Pekin’s first riverboat disaster, and apparently Tazewell County’s first major calamity resulting in massive loss of life, was the 1852 explosion of the steamboat Prairie State, which reportedly killed at least 110 people. This photograph was reproduced in “Pekin: A Pictorial History.”

The story of this tragedy is told and retold in several of the standard works on Pekin’s history, but, surprisingly, none of those works gives the correct date of the disaster. Ben C. Allensworth’s 1905 History of Tazewell County, the 1949 Pekin Centenary, and the 1974 Pekin Sesquicentennial each claim that the Prairie State exploded on Sunday morning, April 16, 1852. The problem with that date is that April 16 was a Friday that year.

“Pekin: A Pictorial History” (2004) gets closer to the truth, placing the tragedy on Sunday morning, April 24, 1852. However, that day was a Saturday. The correct date is found in “Lloyd’s Steamboat Disasters” (1856), page 293, which says, “The steamer Prairie State collapsed her flues on the Illinois River, April 25th, 1852, killing and wounding twenty persons.” That date was, as Pekin’s history book states, a Sunday.

The number of dead reportedly was far more than 20. “Pekin: A Pictorial History,” page 176, tells the story in these words:

“. . . [T]the packet steamers, Prairie State and Avalanche, southward bound, landed almost simultaneously at the Pekin Wharf and collided. Both were carrying a high head of steam. As a result the boilers on the Prairie State exploded with terrific force. ‘It was the church going hour, but the worship of the Deity was changed to the duties of the Good Samaritan,’ according to Cole’s Guide. The 110 bodies that were recovered were placed side by side under the walnut and oak trees on the bank and every home in the vicinity became a temporary hospital. One rescued passenger, en route to Texas, reported that many of the victims he had seen on board were not recovered. A final count of those who drowned was never ascertained.”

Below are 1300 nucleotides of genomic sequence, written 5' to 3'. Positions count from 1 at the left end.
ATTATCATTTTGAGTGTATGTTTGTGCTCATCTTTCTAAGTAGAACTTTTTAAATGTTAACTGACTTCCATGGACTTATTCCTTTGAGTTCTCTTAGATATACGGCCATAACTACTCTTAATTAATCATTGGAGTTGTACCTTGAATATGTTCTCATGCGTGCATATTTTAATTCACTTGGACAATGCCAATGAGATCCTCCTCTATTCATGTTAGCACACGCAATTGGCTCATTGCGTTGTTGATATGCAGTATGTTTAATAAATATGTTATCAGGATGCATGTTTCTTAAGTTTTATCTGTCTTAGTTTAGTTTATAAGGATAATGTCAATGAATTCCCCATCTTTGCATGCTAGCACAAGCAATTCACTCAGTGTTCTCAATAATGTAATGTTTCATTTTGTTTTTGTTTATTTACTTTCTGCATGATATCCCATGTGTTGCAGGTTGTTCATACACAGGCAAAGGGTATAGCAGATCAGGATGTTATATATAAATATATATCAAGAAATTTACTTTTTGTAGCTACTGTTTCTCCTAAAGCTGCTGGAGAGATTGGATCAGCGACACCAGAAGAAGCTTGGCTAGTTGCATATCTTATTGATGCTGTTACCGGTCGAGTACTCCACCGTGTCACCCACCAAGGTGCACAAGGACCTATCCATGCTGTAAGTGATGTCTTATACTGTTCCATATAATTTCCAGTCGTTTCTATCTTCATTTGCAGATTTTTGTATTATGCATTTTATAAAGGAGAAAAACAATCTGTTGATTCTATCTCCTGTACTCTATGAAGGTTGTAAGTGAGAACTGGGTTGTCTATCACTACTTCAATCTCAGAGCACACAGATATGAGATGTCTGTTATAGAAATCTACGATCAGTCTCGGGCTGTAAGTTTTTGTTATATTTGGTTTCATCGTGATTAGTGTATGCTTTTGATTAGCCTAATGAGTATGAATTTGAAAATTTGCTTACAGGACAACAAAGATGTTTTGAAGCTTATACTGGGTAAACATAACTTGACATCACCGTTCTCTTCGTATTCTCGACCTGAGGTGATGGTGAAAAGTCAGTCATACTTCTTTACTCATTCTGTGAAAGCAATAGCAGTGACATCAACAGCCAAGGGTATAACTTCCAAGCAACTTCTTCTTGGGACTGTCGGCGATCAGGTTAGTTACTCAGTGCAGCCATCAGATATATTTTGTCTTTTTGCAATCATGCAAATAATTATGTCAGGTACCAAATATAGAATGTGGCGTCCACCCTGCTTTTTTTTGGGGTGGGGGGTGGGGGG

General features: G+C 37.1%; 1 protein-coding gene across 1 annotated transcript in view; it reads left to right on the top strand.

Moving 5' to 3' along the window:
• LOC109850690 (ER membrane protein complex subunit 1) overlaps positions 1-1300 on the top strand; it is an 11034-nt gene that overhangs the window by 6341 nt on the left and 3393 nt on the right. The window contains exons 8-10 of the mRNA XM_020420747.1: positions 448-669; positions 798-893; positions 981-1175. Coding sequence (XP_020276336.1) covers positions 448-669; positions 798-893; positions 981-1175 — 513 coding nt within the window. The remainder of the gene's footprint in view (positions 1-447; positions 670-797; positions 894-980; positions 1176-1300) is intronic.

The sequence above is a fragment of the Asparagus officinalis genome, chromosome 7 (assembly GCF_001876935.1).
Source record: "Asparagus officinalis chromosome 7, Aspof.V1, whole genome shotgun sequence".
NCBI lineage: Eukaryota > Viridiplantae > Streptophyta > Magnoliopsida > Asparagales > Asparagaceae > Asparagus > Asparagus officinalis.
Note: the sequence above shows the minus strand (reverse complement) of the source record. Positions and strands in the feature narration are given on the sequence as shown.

That account repeats most of details and uses much of the same language of Allensworth’s 1905 recollection:

“The two steamers, the ‘Prairie State’ and the ‘Avalanche’ coming from the north, landed almost simultaneously at the Pekin wharf. They were evidently racing as both were carrying a high pressure of steam. The ‘Prairie State’ pulled out of the landing ahead of her competitor, and when nearly opposite our gas works, her boilers exploded with terrific force. This happened on Sunday about the time for the beginning of church services. The people went to the rescue of the injured, and the wreck of the ‘Prairie State’ was towed back to the wharf by the ‘Avalanche.’ Many bodies were recovered and laid side by side under the walnut and oak trees on the bank of the river. The citizens turned their houses into temporary hospitals in which the injured were cared for.

“Mr. James Sallee was a passenger going to Texas, and is authority for the statement that the boat was crowded with passengers, many of whose bodies were never recovered.”

The 1974 Sesquicentennial also more specifically locates the Prairie State’s explosion at “a point nearly opposite ‘gas house hill’ (in the area of 100 Fayette Street).”

The 1949 Centenary and the Sesquicentennial also repeat Allensworth’s account and recycle some of his words. The Centenary added the darkly humorous observation that, “Pekin’s population increased by a somewhat unusual method, when a large number of people literally ‘blew into town,’” explaining that many of the survivors decided to stay on in Pekin after their recovery.

One of the survivors, according to the Centenary, was “the grandfather of Paul Sallee, the present Pekin trouper,” who is called “a well-known area entertainer” in the Sesquicentennial. Paul Sallee’s grandfather, of course, was the James Sallee of Allensworth’s account.